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Diabetes Res Clin Pract. 1992 Jun;16(3):213-20.

An algorithm for tight glycaemic control in diabetic infarct survivors.

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Academic Unit of Diabetes and Endocrinology, University College and Middlesex School of Medicine, United Kingdom.


An algorithm has been developed to provide predictable control of blood glucose for 48 h following acute myocardial infarction. In 29 diabetic patients intravenous infusion of soluble insulin was started upon admission to hospital and the rate adjusted hourly on the basis of bedside capillary glucose estimations. Insulin infusion rates related to glycaemia were higher in obese patients and those with severe cardiac failure. For all patients mean admission glucose levels were reduced from 18.3 +/- 5.9 mmol l-1 to 9.1 +/- 3.3 mmol l-1 at 4 h and to 8.8 +/- 2.5 mmol l-1 at 6 h. Mean glucose concentrations for 48 h after admission were 8.2 +/- 1.3 mmol l-1 for all patients. Admission glucose levels were slightly higher in patients with severe, compared to those without or mild, cardiac failure (P less than 0.1), but levels over the following 48 h were similar. Doubling insulin infusion rates before meals did not achieve tighter glycaemic control. Hypoglycaemia (glucose less than 3 mmol l-1) occurred on 11 occasions in six patients; only two episodes were symptomatic and only two episodes occurred when the insulin rates were doubled before meals. This algorithm produced tighter glycaemic control than previously published protocols, particularly in patients with severe cardiac failure. Hypoglycaemia is uncommon and the algorithm easy to administer by nursing staff.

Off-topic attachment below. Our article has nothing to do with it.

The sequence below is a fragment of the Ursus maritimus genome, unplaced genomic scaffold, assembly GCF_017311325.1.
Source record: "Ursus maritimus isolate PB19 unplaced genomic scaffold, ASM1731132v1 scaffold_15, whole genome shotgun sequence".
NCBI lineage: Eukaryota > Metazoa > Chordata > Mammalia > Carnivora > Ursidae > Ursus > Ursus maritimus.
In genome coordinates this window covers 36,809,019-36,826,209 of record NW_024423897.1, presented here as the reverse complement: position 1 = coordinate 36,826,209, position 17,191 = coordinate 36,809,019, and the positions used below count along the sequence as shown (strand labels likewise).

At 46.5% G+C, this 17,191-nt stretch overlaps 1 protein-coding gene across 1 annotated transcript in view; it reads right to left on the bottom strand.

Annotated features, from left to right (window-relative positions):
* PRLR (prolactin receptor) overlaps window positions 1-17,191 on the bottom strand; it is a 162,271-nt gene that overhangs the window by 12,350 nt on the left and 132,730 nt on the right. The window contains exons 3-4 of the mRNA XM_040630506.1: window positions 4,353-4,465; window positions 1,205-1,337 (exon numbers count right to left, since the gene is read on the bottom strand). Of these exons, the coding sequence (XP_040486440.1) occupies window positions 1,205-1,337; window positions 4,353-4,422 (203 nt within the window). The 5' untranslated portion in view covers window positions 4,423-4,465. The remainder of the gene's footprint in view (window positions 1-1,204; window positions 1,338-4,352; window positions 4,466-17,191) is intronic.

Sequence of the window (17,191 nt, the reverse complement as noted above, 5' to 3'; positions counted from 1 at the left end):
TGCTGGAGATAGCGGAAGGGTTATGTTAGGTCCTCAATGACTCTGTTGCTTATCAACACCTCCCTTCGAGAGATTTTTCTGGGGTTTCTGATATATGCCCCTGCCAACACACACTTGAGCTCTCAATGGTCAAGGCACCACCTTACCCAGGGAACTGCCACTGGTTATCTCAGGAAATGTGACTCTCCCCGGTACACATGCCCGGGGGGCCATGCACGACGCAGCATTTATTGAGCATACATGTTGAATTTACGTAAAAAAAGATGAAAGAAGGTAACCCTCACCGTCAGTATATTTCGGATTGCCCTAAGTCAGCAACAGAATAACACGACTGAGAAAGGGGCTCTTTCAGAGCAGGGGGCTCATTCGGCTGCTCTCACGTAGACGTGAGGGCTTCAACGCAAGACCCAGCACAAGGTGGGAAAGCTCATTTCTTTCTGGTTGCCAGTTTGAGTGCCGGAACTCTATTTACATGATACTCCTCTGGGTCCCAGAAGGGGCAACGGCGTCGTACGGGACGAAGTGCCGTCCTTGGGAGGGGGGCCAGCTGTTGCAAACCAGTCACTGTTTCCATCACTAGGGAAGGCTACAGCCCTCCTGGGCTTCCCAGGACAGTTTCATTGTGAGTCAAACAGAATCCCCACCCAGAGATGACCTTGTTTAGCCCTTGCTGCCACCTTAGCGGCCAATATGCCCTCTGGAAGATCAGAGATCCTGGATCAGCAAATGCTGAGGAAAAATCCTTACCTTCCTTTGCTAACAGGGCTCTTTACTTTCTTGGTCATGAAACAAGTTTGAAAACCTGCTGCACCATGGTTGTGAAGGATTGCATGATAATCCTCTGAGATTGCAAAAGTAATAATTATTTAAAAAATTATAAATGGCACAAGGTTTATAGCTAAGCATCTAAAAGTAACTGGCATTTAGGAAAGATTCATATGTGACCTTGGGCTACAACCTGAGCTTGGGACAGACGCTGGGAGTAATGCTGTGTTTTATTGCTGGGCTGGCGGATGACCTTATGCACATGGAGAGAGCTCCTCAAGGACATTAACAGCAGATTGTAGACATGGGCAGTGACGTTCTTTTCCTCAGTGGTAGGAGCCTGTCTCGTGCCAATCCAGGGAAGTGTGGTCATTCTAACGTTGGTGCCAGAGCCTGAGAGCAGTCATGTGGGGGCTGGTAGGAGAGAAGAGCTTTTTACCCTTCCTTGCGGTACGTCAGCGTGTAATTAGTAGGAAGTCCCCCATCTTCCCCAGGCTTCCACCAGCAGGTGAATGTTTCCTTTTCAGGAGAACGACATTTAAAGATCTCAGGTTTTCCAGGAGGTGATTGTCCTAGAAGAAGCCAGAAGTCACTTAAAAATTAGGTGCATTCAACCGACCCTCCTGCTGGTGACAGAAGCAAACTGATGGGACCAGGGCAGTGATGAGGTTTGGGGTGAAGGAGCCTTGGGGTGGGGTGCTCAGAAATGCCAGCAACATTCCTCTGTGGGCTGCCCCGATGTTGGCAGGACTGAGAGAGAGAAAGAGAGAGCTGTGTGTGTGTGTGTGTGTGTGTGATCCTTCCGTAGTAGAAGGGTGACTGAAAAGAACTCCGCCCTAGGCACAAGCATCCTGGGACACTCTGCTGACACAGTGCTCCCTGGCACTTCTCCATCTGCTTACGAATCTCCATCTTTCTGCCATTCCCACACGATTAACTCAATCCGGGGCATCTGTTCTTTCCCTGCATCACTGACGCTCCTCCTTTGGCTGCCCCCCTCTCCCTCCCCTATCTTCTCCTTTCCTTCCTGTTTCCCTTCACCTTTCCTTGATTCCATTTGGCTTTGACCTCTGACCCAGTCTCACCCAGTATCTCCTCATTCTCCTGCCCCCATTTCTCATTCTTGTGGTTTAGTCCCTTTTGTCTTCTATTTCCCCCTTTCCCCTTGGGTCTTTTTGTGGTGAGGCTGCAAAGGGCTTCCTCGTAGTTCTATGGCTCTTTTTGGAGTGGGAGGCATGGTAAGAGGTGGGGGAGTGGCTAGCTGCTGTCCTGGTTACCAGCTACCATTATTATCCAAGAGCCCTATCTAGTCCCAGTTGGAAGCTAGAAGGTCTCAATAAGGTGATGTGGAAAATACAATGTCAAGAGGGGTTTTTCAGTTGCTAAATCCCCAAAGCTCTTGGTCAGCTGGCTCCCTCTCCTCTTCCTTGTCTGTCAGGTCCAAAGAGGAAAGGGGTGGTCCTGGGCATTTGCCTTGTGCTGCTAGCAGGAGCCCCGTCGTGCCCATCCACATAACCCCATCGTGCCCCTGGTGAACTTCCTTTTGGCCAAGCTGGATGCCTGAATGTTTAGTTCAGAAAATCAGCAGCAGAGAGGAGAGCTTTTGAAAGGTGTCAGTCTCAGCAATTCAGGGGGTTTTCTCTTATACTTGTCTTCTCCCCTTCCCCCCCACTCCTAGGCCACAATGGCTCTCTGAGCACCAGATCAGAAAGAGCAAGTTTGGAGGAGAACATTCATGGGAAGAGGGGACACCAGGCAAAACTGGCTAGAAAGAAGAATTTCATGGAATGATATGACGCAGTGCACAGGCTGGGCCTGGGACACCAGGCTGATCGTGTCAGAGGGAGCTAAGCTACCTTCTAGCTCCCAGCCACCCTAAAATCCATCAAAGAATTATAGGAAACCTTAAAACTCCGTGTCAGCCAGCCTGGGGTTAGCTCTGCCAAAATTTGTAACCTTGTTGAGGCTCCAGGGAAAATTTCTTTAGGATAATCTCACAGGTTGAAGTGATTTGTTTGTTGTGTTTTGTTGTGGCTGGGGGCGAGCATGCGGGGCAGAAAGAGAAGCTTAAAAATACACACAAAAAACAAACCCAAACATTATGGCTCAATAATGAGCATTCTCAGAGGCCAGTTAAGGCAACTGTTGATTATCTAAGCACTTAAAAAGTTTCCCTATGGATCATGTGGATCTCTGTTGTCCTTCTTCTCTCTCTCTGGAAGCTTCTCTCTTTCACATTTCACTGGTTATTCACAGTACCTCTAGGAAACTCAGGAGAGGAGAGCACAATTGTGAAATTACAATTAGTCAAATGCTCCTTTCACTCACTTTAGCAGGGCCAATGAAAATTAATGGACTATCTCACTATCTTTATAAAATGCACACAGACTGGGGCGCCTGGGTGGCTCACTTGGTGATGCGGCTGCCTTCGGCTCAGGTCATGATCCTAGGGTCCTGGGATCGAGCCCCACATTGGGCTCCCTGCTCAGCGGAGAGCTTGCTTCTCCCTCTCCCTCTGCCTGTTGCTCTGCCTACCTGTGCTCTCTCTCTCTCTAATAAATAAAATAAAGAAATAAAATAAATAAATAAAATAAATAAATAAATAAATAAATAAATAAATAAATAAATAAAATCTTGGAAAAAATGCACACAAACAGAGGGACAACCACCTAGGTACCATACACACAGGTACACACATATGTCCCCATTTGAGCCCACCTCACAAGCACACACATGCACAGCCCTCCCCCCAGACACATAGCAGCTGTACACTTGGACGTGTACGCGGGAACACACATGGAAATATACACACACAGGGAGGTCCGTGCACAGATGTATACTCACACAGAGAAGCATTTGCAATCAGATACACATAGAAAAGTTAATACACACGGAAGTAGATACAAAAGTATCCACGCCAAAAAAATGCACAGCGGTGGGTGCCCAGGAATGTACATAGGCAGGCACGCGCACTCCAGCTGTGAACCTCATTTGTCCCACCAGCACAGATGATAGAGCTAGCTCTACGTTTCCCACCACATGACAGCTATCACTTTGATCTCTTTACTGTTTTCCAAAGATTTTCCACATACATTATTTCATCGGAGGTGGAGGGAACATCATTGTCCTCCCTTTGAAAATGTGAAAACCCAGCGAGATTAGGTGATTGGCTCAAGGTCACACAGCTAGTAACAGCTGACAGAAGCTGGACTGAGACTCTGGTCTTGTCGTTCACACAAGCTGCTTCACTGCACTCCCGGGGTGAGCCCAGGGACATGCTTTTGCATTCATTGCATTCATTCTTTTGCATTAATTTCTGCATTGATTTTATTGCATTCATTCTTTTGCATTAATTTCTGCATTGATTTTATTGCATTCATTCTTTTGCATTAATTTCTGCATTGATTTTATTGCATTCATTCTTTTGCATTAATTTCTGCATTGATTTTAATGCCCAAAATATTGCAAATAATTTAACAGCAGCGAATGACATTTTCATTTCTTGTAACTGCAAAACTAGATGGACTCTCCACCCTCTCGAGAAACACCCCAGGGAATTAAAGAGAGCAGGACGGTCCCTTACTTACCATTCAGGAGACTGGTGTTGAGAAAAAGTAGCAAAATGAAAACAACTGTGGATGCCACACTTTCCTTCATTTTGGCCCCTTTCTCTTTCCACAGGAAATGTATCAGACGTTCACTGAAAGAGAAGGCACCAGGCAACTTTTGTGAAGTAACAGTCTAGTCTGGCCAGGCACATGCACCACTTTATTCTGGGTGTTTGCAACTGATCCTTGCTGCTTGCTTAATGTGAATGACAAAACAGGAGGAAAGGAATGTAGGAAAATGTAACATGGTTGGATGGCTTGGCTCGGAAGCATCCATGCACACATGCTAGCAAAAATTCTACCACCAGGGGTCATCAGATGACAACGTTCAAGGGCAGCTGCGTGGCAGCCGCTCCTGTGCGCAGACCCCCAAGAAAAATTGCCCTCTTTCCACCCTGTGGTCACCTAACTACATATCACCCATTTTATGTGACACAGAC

[Indexed for MEDLINE]

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